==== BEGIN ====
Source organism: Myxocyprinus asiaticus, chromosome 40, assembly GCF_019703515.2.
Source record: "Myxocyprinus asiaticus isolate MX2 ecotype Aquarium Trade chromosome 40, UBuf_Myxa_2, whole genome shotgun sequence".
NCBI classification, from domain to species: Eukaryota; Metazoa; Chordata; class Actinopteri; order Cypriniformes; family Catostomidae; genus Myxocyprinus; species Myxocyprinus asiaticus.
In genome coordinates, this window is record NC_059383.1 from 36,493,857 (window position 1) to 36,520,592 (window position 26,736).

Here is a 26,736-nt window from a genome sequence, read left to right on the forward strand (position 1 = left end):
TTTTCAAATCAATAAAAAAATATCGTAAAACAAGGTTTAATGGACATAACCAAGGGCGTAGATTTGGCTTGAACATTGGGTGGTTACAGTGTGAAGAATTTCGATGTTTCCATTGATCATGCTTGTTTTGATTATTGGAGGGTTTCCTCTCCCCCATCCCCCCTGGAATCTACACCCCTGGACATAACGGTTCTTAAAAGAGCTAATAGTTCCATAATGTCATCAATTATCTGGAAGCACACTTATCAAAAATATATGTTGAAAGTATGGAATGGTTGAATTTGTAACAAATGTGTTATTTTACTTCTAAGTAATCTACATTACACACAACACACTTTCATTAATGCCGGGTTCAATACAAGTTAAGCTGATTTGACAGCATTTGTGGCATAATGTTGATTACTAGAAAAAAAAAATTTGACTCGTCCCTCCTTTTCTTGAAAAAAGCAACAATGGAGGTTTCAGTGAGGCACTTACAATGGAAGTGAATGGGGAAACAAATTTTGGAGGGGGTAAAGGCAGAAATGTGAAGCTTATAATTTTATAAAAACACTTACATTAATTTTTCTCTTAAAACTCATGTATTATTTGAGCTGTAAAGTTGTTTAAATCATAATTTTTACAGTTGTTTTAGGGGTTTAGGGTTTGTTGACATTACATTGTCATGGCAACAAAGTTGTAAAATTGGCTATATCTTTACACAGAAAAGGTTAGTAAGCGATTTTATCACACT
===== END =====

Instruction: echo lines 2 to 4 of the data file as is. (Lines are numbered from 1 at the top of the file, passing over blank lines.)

Source record: "Myxocyprinus asiaticus isolate MX2 ecotype Aquarium Trade chromosome 40, UBuf_Myxa_2, whole genome shotgun sequence".
NCBI classification, from domain to species: Eukaryota; Metazoa; Chordata; class Actinopteri; order Cypriniformes; family Catostomidae; genus Myxocyprinus; species Myxocyprinus asiaticus.
In genome coordinates, this window is record NC_059383.1 from 36,493,857 (window position 1) to 36,520,592 (window position 26,736).